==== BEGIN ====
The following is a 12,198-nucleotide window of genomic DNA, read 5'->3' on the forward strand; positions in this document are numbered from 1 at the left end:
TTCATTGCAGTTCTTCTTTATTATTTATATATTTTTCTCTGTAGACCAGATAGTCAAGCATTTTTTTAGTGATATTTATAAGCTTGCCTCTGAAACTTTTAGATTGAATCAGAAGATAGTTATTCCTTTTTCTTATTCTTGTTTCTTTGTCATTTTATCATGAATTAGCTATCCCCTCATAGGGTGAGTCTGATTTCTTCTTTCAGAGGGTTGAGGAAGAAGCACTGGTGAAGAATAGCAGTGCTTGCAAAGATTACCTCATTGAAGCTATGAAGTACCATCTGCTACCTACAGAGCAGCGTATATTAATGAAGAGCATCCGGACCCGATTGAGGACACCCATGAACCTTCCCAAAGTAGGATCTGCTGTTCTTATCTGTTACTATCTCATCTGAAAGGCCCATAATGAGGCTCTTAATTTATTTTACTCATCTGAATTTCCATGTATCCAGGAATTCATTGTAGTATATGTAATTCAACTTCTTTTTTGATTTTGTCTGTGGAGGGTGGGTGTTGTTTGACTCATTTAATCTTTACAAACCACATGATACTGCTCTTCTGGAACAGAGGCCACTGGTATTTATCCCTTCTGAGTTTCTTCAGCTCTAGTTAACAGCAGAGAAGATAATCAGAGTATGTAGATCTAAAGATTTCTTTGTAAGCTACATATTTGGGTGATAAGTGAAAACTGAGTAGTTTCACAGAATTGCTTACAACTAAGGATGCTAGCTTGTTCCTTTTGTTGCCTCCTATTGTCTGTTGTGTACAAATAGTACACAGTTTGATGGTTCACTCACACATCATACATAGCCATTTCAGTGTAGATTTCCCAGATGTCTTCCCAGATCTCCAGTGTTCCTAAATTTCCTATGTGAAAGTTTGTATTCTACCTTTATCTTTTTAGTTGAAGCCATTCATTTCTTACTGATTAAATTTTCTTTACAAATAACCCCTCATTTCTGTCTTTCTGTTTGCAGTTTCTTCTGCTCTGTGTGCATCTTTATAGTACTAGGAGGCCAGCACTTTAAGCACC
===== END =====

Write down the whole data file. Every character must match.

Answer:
The following is a 12,198-nucleotide window of genomic DNA, read 5'->3' on the forward strand; positions in this document are numbered from 1 at the left end:
TTCATTGCAGTTCTTCTTTATTATTTATATATTTTTCTCTGTAGACCAGATAGTCAAGCATTTTTTTAGTGATATTTATAAGCTTGCCTCTGAAACTTTTAGATTGAATCAGAAGATAGTTATTCCTTTTTCTTATTCTTGTTTCTTTGTCATTTTATCATGAATTAGCTATCCCCTCATAGGGTGAGTCTGATTTCTTCTTTCAGAGGGTTGAGGAAGAAGCACTGGTGAAGAATAGCAGTGCTTGCAAAGATTACCTCATTGAAGCTATGAAGTACCATCTGCTACCTACAGAGCAGCGTATATTAATGAAGAGCATCCGGACCCGATTGAGGACACCCATGAACCTTCCCAAAGTAGGATCTGCTGTTCTTATCTGTTACTATCTCATCTGAAAGGCCCATAATGAGGCTCTTAATTTATTTTACTCATCTGAATTTCCATGTATCCAGGAATTCATTGTAGTATATGTAATTCAACTTCTTTTTTGATTTTGTCTGTGGAGGGTGGGTGTTGTTTGACTCATTTAATCTTTACAAACCACATGATACTGCTCTTCTGGAACAGAGGCCACTGGTATTTATCCCTTCTGAGTTTCTTCAGCTCTAGTTAACAGCAGAGAAGATAATCAGAGTATGTAGATCTAAAGATTTCTTTGTAAGCTACATATTTGGGTGATAAGTGAAAACTGAGTAGTTTCACAGAATTGCTTACAACTAAGGATGCTAGCTTGTTCCTTTTGTTGCCTCCTATTGTCTGTTGTGTACAAATAGTACACAGTTTGATGGTTCACTCACACATCATACATAGCCATTTCAGTGTAGATTTCCCAGATGTCTTCCCAGATCTCCAGTGTTCCTAAATTTCCTATGTGAAAGTTTGTATTCTACCTTTATCTTTTTAGTTGAAGCCATTCATTTCTTACTGATTAAATTTTCTTTACAAATAACCCCTCATTTCTGTCTTTCTGTTTGCAGTTTCTTCTGCTCTGTGTGCATCTTTATAGTACTAGGAGGCCAGCACTTTAAGCACC